Sisulu didn’t save my house‚ says disappointed military vet

A military veteran who had placed all hope of saving his home on Human Settlements Minister Lindiwe Sisulu is disappointed and angry.

Raymond Cindi said he was humiliated when he had to publicly ask Sisulu for help at a military veterans housing dialogue held in Boksburg earlier this month.

 He had told Sisulu that his house would be auctioned on May 10.

 “Sit down Raymond‚ the house will be yours before you go to bed today‚” Sisulu had replied‚ filling the room with applause.

 But Cindi said this did not happen. Instead he waited an entire week‚ hoping to hear good news from the bank.

 “Without tarnishing anybody’s image‚ I want to say they didn’t pay. I had to borrow R47‚000 and pay it to the bank because I realised that I was about to lose my house‚” said Cimbi.

 But the department‚ which had pledged to assist military veterans with housing‚ some of whom were exiled during the apartheid era‚ told TimesLIVE on Wednesday that they had successfully resolved Cimbi’s matter.

 Department officials produced a letter‚ dated May 9‚ 2017‚ which they had sent to the bank‚ arranging that they would pay R188‚000 towards Cimbi’s debt.

 “The Department of Military Veterans‚ in collaboration with the Department of Human Settlements‚ commits to request approval for a deviation from our policy from the Minister for the utilisation of the R188‚000 joint subsidy amount as a down-payment towards the settlement of the bond mortgage.

 “Any residual amount‚ thereafter‚ will be subjected to permissible options and timelines falling within the confines of ABSA so as to reach a process of reaching the full and final settlement stage of the said bond agreement‚” said the letter.

 Cimbi said he had received the letter from the department of military veterans on the day the auction was meant to have happened but he had no confirmation that the bank had even agreed to the proposed arrangement.

 “A letter which I received from the bank … doesn’t say we aren’t proceeding because the department of military veterans has agreed to pay. It says that they acknowledge that I paid R47‚000 although the money was not yet reflecting on their side.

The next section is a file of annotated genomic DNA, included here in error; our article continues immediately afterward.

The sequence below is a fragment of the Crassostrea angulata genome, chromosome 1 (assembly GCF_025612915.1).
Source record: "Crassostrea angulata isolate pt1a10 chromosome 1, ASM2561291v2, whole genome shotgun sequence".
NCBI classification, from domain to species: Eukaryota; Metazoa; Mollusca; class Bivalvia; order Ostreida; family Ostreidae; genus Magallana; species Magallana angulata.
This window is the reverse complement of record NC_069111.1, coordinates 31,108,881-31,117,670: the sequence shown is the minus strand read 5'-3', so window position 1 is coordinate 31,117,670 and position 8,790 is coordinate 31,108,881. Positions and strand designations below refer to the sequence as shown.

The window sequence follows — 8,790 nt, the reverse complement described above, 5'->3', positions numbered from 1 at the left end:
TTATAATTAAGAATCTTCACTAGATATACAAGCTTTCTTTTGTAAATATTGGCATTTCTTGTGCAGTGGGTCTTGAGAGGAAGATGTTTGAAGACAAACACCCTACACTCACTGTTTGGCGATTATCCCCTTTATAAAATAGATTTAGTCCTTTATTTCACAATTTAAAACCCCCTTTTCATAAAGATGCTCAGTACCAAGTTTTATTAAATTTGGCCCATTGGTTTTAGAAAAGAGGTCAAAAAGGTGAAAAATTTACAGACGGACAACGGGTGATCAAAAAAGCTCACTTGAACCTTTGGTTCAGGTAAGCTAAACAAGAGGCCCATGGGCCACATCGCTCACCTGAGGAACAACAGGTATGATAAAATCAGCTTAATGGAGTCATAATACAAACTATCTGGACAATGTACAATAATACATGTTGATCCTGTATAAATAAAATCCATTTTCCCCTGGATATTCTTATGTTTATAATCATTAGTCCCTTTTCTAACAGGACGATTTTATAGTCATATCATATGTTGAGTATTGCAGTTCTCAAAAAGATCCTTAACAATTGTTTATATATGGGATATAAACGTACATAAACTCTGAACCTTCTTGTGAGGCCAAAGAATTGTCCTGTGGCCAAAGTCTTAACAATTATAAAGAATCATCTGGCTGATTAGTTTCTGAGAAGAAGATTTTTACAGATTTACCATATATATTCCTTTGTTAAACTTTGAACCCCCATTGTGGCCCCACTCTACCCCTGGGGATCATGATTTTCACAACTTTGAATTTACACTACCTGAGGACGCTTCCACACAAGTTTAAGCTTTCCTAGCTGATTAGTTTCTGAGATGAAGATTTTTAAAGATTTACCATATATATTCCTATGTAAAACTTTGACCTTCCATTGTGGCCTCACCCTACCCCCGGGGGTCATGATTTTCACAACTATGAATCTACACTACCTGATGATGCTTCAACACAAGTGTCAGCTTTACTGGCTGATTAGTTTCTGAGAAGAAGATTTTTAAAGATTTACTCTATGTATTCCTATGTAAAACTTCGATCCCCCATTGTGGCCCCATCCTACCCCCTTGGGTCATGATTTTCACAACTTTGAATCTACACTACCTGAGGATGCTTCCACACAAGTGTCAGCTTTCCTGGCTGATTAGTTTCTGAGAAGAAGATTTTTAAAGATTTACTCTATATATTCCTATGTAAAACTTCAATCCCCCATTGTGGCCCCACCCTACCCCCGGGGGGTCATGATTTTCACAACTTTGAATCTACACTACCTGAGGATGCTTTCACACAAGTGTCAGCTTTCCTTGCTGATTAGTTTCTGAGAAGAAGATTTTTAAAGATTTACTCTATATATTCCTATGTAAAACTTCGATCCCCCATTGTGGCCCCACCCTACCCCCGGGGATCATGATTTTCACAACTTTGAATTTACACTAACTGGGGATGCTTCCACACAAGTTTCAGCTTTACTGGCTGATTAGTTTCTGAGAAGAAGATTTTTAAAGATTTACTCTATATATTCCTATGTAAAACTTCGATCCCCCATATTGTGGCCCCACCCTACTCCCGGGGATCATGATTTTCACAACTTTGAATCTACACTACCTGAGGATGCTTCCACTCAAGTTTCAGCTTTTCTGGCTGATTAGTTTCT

Cimbi said he had lost all hope in ever getting assistance from the government.

 “The department is so cruel. They did the same thing to me last year when my house was being auctioned. I borrowed R36‚000 to stop the bank from auctioning my house‚” he said.

 When Times Media  contacted Cindi on Sunday‚ he said the situation had not changed.

 “I have had no further communication with the bank or the department‚” he said.

 He was not the only one who had placed hope in the words spoken by Sisulu and Deputy Minister of Military Veterans Kebby Maphatsoe last week.

 Funeka Valentine Mpungose‚ who says she was a child soldier who joined the struggle at 14‚ had taken to the podium at the dialogue‚ saying that she had been waiting for assistance for years from the military veterans department.

 “I fought and went into exile at the age of 14‚ my pioneer age. At the age of 45‚ I am destitute. I don’t have a place a stay‚” Mpungose said.

 “We [as female veterans] end up having relationships just so you can have a place to stay‚ a place to hide your head‚” she added‚ speaking of the pain of being forced to live apart from her children.

 Sisulu had called on all the veterans present who were without housing to stand up. Scores stood up.

“Before you leave‚ there will be a register to say you do not have a house and you must say where you live. I will give you the cellphone numbers of the task team members so that in a month’s time‚ if you do not have a house‚ their phones will not stop ringing‚” Sisulu said.

 Mpungose said she was waiting to see if this would happen.

 “No one has called me as yet but I want to give them until month end to see if they will keep their promise‚” she said.

 Another woman who identified herself as Charmaine had publicly taken a swipe at Maphatsoe during the dialogue‚ saying “you failed us. We trusted you‚” as she became emotional.

 But on the sidelines of the dialogue‚ other military veterans were reluctant to speak about their struggles with obtaining housing and other benefits which they were promised by the department.









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